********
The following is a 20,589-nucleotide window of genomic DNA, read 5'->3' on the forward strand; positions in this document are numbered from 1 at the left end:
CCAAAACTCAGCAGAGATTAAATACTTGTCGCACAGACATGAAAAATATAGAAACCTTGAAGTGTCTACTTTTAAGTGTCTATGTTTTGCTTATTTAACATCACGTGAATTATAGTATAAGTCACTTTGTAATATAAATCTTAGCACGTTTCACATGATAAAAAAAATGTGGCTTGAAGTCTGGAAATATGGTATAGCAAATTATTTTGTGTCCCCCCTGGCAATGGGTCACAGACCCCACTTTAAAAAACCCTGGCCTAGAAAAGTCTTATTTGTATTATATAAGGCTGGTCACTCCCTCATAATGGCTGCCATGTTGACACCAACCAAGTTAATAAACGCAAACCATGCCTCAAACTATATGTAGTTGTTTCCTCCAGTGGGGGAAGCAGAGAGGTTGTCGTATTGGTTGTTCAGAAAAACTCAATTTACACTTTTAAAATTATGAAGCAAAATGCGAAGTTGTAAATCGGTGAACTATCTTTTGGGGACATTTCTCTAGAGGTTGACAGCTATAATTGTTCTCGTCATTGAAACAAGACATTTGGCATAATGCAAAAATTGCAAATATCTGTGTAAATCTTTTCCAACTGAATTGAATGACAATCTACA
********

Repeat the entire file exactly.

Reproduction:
The following is a 20,589-nucleotide window of genomic DNA, read 5'->3' on the forward strand; positions in this document are numbered from 1 at the left end:
CCAAAACTCAGCAGAGATTAAATACTTGTCGCACAGACATGAAAAATATAGAAACCTTGAAGTGTCTACTTTTAAGTGTCTATGTTTTGCTTATTTAACATCACGTGAATTATAGTATAAGTCACTTTGTAATATAAATCTTAGCACGTTTCACATGATAAAAAAAATGTGGCTTGAAGTCTGGAAATATGGTATAGCAAATTATTTTGTGTCCCCCCTGGCAATGGGTCACAGACCCCACTTTAAAAAACCCTGGCCTAGAAAAGTCTTATTTGTATTATATAAGGCTGGTCACTCCCTCATAATGGCTGCCATGTTGACACCAACCAAGTTAATAAACGCAAACCATGCCTCAAACTATATGTAGTTGTTTCCTCCAGTGGGGGAAGCAGAGAGGTTGTCGTATTGGTTGTTCAGAAAAACTCAATTTACACTTTTAAAATTATGAAGCAAAATGCGAAGTTGTAAATCGGTGAACTATCTTTTGGGGACATTTCTCTAGAGGTTGACAGCTATAATTGTTCTCGTCATTGAAACAAGACATTTGGCATAATGCAAAAATTGCAAATATCTGTGTAAATCTTTTCCAACTGAATTGAATGACAATCTACA